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Art in Britain, 1660-1815


David H. Solkin


The Yale University Press Pelican History of Art Series

London: Paul Mellon Centre for Studies in British Art/Yale University Press, 2015

Hardcover. 378 p. ISBN 978-0300215564. £55/$80.00


Reviewed by Isabelle Baudino

École Normale Supérieure de Lyon



The latest addition to the Yale Pelican History of Art Series is the brainchild of Professor David Solkin. It is an impressive volume, an ambitious study which does not merely offer a revised version of Ellis Waterhouse’s classic landmark but can be read as a compelling analysis of the rise of the British school of art in the eighteenth century. This first social history of British art appears as an authoritative sum that integrates the contributions from New Art Historywhile including all the indispensable references to individual works and artists required in such a volume. Solkin has lost none of the innovative strength that made The Landscape of Reaction (1982) such a seminal work, Painting for Money (1993) so wide-ranging and Painting out of the Ordinary (2008)] so thought-provoking. True to his “long-standing belief that the art historian’s first duty is to produce a critical analysis of how visual culture has operated within a social field structured by relationships of power [1] and to Pierre Bourdieu’s theories, Solkin adopts a cultural-materialist perspective to map out the material culture that painting formed part of, from the points of view of producers, buyers and viewers alike. This sociological rationale allows him to account fully for the political, economic and institutional forces that underpinned the evolution of all pictorial genres in Britain and of British visual culture in general.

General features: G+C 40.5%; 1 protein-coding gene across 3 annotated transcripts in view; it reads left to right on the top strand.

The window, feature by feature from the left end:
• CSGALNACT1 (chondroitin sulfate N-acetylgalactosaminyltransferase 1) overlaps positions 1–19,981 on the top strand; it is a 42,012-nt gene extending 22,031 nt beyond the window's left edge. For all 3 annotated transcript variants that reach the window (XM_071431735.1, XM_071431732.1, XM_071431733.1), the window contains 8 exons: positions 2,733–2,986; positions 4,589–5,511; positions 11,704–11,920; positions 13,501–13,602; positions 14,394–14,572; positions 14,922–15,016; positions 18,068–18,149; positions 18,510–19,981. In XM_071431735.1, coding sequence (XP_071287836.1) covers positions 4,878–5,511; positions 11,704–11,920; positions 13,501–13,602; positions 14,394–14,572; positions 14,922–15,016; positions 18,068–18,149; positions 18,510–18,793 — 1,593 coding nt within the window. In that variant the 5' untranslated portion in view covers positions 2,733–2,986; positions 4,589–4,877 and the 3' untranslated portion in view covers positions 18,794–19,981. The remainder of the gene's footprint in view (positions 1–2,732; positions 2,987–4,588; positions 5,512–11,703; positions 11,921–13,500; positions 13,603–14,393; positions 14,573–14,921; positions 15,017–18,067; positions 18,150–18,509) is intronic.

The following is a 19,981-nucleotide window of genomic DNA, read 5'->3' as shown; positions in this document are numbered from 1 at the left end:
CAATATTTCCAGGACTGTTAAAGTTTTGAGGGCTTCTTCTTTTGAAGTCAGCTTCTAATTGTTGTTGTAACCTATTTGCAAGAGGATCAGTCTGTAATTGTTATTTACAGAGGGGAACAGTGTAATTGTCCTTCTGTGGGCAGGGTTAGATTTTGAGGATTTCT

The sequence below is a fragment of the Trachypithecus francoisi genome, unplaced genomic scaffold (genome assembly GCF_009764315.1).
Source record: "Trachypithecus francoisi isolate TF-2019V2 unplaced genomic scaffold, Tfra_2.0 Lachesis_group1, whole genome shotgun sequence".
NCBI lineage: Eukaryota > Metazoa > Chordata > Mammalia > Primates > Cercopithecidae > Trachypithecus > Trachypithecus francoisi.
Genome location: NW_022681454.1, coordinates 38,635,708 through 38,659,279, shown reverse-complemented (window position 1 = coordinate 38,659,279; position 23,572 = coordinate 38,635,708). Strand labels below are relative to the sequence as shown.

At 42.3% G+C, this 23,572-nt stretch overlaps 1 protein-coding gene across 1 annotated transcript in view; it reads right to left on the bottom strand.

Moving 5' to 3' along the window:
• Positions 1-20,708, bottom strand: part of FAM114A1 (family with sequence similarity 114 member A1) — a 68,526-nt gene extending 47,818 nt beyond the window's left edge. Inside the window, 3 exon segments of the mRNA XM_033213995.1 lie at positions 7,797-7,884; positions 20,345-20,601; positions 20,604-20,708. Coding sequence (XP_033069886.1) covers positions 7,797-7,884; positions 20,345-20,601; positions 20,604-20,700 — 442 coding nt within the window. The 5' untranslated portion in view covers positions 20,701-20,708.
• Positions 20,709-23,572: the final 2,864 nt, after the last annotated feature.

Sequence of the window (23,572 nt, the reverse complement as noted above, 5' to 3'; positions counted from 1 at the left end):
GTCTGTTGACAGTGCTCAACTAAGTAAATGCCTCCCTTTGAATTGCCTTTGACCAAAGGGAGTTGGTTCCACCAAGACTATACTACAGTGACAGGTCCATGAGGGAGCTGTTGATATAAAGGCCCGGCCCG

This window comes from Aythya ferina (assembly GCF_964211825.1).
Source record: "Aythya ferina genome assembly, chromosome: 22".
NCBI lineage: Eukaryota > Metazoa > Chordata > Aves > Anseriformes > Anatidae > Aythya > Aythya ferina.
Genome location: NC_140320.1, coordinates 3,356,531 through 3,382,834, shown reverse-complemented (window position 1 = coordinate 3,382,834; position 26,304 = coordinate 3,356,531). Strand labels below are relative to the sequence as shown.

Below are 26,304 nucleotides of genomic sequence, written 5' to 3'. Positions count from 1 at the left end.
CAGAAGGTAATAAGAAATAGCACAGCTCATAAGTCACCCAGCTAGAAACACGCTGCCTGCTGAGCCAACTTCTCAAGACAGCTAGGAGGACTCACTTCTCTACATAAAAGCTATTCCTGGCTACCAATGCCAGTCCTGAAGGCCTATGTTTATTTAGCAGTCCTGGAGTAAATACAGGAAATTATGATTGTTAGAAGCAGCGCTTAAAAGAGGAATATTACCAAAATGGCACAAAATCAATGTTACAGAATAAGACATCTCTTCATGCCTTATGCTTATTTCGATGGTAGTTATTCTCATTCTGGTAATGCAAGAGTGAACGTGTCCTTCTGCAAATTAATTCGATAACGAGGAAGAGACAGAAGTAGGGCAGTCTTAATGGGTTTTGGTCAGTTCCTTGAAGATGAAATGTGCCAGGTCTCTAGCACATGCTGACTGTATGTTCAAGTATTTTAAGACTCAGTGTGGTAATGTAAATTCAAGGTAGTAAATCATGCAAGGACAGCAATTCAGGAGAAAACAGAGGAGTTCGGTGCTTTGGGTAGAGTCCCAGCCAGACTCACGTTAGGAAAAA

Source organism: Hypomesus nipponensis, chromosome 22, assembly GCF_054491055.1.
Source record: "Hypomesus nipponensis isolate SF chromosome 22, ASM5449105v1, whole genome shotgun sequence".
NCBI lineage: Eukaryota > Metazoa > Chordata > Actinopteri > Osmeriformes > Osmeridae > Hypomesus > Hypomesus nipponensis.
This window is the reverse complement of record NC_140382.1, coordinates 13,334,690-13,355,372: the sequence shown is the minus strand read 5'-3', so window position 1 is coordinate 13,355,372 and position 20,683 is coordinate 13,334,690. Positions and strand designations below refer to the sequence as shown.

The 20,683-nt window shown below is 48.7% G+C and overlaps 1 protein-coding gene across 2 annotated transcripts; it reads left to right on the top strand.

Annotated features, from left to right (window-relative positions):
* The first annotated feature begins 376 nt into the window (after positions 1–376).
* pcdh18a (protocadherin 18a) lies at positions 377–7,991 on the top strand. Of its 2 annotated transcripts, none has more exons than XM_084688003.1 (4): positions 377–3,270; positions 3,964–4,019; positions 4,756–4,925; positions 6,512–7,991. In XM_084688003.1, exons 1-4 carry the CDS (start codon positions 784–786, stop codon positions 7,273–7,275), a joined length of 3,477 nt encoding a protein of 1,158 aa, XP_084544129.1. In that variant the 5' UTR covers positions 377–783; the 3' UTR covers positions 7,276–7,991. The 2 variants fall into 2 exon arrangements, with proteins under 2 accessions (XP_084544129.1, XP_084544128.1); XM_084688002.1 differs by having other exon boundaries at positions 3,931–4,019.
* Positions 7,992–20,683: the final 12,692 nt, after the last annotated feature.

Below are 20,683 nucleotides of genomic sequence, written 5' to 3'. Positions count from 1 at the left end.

This narrative of British Art aptly revolves around images, around three hundred and twenty carefully selected art works. It comes as no surprise that some of these images already featured in Ellis Waterhouse’s Painting in Britain 1530-1790; but the real novelty lies in their well-orchestrated choreography. Every single image is both commented upon and inserted in the general demonstration; none has been dropped into the discussion merely for illustrative purposes so that even the best-known Knellers are seen in a new light and the addition of John Michael Wright’s backward-looking portrait of Charles II proves stimulating [19]. Working his way through famous and familiar paintings to less-known works, Solkin emphasises their distinguishing characteristics without losing sight of how they connect to one another, thus analysing how new features emerge, travel and evolve [a case in point being that of the hand in waistcoat portrait from Michael Dahl to Joshua Reynolds through to Francis Hayman, Jean-Baptiste Van Loo, Thomas Hudson and Allan Ramsay [86-87,112, 126, 130, 132]].